Scope creep. We’ve all seen it happen: Expectations aren’t set at the beginning of the onboarding process, and clients ask for something not included in their agreement. Make sure the scope is clearly documented and agreed to by all parties before onboarding begins. Anything extra should require additional costs and added post-onboarding.
Steps to standardize and streamline your client onboarding process
Before diving into onboarding, it’s important to start with a plan. Determine who will be involved, document a repeatable process, and keep the lines of communication open between the client, sales and the onboarding team. Business needs and goals discussed during the sales process should be documented and passed along to the onboarding team, so the client isn’t answering the same questions more than once.
Remember that you have 90 days to make or break the firm-client relationship, and we’re here to make sure you “make it.” Here are six steps to get you started with your client onboarding process.
Create a client onboarding checklist. This is the first step in creating a standardized process and ensuring that all clients onboard the same way. Document this process for internal and external use so you and your new client are on the same page. Download our onboarding workflow example here.
Automate processes. Have the right technology in place to simplify and streamline onboarding. This includes e-signatures on proposals and engagement letters, a central cloud-based application to upload important documents, and a screenshare service during onboarding calls giving clients a clear look at the applications they’ll be using.
Assign an onboarding champion. Each client needs an onboarding champion to facilitate the process, be the point of contact for any questions, and serve as a cheerleader along the way. Assign a member (or an onboarding team) to help guide the client through their onboarding journey.
Have a client kickoff meeting. Schedule a client kickoff meeting as soon as the agreement is assigned to a champion or team. During this meeting, you’ll make introductions across teams, set expectations for onboarding, align short- and long-term goals, and define key performance indicators (KPIs) to measure customer success during onboarding. Ensure everyone has a copy of the onboarding checklist.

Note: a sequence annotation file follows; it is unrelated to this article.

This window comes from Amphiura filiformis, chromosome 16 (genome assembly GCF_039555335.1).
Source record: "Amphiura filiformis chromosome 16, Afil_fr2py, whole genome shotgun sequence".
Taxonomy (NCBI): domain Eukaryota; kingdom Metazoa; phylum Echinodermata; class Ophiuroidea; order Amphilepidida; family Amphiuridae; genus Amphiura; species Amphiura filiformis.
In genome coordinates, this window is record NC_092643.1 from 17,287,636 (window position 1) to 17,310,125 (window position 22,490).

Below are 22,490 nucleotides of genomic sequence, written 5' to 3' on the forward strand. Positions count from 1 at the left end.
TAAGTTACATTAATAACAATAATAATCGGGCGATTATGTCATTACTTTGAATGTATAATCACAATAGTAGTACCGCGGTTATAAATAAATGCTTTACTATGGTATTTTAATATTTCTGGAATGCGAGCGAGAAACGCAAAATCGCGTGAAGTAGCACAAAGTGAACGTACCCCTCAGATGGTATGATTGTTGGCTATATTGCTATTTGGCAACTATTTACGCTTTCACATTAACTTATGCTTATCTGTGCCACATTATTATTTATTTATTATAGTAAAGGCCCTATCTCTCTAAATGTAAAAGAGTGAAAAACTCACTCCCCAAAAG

Schedule an official handoff meeting. As onboarding concludes, it’s important for clients to know who they’ll be working with post-onboarding. Have the onboarding champion schedule a meeting between the client and ongoing client services team for an introduction and seamless handoff. Doing this will ensure expectations and keep communication channels open.
Collect feedback. The key to customer success is checking in with clients once onboarding has ended. Set up a meeting 30 days after onboarding has concluded to see how your new client feels and if they have questions or concerns. Gather feedback regarding the onboarding process. Were there things that could have gone better? What went well? Obtain feedback to help tweak the onboarding process for future clients.
Get cracking on adopting client onboarding best practices
Armed with the knowledge of common mistakes and the six steps to creating an unbeatable onboarding experience, it’s time to put a plan into action. Create a repeatable process, get started right away and keep lines of communication open. Ensure that the first 90 days prove you’re the right firm for the job.
And remember to tweak and adjust your onboarding plan based on client feedback. There’s always room for improvement.
For more information on how to master the client onboarding process in your accounting firm, talk to a Rootworks expert. Schedule a demo at rootworks.com today!
Rootworks members can now use an early access version of Insights, which delivers customer segmentation and pricing data as well as reports for your firm and clients. Connection to QuickBooks Online is required for firms and/or clients.